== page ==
Tuesday, December 07, 2010
Sports columnist Aaron McFarling: No moral dilemma in award voting
- Turns out Danica really is a driver
- Bowling trouble just the first sign
- NASCAR hopes to recapture its pre-recession popularity
- Super Bowl matchup providing all the hype
If there was supposed to be some serious moral dilemma voting on this year's Heisman Trophy, it somehow eluded me.
"Cameron," I typed into the online ballot Monday. "Newton."
There, that was easy. And lightning hasn't struck me yet.
In other news, bidding for my son's football services (he'll be a college freshman in 2023) starts at 50 cents. You also can take advantage of the "Buy it Now" option for $2.99.
How can you possibly punish Newton without a smoking gun? Still, though, the NCAA is dealing with an issue similar to the one that baseball has gone through with steroids. The greatest threat in both cases has nothing to do with ethics. It's not about Heisman voting or Hall of Fame balloting.
It's an image problem, an assault on authenticity that goes beyond high-profile reports. It's the assumption that, based on what we do know, there's a ton that goes on that we don't know.
Instead of wondering who's on the juice, we're wondering who's on the take.
The need to concede
Perhaps I'm reading too much into one judge's comments, but it doesn't sound good for Eastern Montgomery's Adam Sisson getting a court-ordered exception to the Virginia High School League age rules.
You're probably familiar with this story. Sisson, 19, has been fighting the organization for months to be allowed to play football, basketball and baseball for the Mustangs. The VHSL has stuck by its rule, which states that any athlete who turns 19 before Aug. 1 of his or her senior year is ineligible to compete.
Sisson's birthday is July 31. He argues that, because a learning disability forced him to repeat the third grade, he should qualify for the VHSL's hardship exception. The league denied his appeal, so Sisson's family took the case to court last week.
In delaying the hearing until Friday, Judge Glen Conrad said athletes being denied eligibility because of their age is "not an uncommon situation at all," adding, "It seems you're unhappy with the process because it didn't turn out in your favor."
No offense, Your Honor, but isn't that why ANY complaint winds up in court?
Still, the judge has a point. Sisson's appeal to the VHSL was heard -- and denied. At some point, he needs to reach the acceptance stage.
I'm sympathetic to Sisson's situation -- and I don't begrudge him taking this to court to test another set of ears -- but after hearing this judge's comments, it's time to concede.
My recommendation would be to chalk this one up in the "life isn't fair" category, withdraw the request for an injunction and get on with his senior year. Go cheer like heck from the sidelines in Salem this weekend while the Mustangs play for a Group A Division I title. Go sign up for EastMont basketball and baseball -- as a team manager.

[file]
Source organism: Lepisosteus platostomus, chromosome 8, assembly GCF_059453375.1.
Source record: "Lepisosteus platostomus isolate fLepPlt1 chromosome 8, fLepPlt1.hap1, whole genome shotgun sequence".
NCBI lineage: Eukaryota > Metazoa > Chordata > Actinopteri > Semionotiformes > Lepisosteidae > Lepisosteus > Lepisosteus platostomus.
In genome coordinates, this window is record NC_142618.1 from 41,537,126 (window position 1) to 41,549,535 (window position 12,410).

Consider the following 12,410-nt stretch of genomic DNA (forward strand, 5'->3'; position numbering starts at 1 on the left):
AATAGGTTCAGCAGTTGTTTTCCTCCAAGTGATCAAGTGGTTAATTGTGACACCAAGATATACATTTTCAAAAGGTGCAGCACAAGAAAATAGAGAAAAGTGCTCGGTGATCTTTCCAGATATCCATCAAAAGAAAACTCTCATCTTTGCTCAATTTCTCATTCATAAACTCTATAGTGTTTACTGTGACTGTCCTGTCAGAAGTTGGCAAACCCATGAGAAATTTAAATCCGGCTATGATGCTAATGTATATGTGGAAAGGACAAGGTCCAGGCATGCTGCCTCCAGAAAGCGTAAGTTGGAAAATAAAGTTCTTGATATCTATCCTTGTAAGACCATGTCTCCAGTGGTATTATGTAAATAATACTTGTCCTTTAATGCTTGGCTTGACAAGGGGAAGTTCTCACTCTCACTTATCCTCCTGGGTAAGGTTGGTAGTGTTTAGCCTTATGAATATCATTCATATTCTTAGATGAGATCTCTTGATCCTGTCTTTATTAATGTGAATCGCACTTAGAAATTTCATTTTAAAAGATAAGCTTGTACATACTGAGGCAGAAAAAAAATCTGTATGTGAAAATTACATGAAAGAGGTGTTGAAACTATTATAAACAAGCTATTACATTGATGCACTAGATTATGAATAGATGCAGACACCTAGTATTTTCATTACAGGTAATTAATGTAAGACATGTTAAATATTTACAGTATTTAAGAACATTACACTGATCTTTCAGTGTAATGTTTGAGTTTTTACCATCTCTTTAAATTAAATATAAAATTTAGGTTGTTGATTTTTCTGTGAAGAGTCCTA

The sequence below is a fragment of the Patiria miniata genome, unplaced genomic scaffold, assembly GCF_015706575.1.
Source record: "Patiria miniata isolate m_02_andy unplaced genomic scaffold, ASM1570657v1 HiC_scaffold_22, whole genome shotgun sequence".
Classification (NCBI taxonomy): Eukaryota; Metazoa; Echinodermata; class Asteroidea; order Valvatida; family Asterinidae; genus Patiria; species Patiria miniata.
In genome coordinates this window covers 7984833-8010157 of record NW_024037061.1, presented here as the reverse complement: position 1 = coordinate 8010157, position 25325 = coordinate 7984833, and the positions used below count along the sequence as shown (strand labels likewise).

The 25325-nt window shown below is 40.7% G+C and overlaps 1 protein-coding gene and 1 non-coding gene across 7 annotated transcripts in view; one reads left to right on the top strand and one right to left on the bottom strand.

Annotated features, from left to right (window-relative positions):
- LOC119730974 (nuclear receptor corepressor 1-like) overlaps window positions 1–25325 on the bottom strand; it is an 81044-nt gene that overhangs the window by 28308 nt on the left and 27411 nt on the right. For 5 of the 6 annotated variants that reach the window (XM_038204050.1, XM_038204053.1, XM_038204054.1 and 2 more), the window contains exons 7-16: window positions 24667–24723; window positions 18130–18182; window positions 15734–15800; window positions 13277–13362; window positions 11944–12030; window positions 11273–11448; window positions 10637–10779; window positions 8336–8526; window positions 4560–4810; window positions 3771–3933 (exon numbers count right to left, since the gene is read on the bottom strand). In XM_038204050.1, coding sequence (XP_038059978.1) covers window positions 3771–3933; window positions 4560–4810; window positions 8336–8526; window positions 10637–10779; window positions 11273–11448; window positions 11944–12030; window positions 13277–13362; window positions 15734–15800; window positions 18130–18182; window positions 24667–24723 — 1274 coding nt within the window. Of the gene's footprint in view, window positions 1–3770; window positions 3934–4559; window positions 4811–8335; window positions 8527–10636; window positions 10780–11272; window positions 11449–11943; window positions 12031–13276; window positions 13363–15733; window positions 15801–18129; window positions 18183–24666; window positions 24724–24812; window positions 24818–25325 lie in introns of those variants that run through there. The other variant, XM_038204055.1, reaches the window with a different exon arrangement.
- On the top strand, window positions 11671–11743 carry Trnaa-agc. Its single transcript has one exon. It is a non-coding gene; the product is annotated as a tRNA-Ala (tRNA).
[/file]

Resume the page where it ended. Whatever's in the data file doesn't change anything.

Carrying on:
Then take his hoops game to the YMCA, where an unlucky birthday won't block his jumpers.
No flow without 'Zo
The Virginia Tech basketball team has a lot of complex problems right now, so it's not fair to place blame on any one thing. But long-term, it's obvious that the Hokies must get more out of Dorenzo Hudson.
The senior guard is averaging 9.6 points per game so far this season -- down from 15.2 last season. During Tech's three-game losing streak, he's shot 4-for-19 from the floor for a total of 10 points.
Tech coach Seth Greenberg has said he will stick with Hudson, who was less active than usual this summer because of an injury. The coach has little choice. Hudson was one of the team's key players last season; he's even more vital now.
This is the part of the column where I'm supposed to whine about the bowl system. Maybe take a swipe at UConn's inclusion in the BCS. Weep because Boise State got relegated to the Maaco Bowl on Dec. 22. Then I'll conclude that bowls are worthless, that we need a playoff right now. And the world will nod its collective head and say, "Right on!"
Can't do it.
Look at some of these matchups. Texas A&M-LSU, Penn State-Florida, Notre Dame-Miami, Michigan State-Alabama, North Carolina-Tennessee, Missouri-Iowa, Michigan-Mississippi State, South Carolina-Florida State.
And those aren't even the BCS bowls!
Hey, I wouldn't mind a playoff, either. But folks, these are fun matchups -- the kind of intersectional hookups we don't see often enough in the regular season.
In our haste to point out all that's wrong with college football, perhaps we should take a moment to appreciate some of the good. And this bowl season will provide plenty.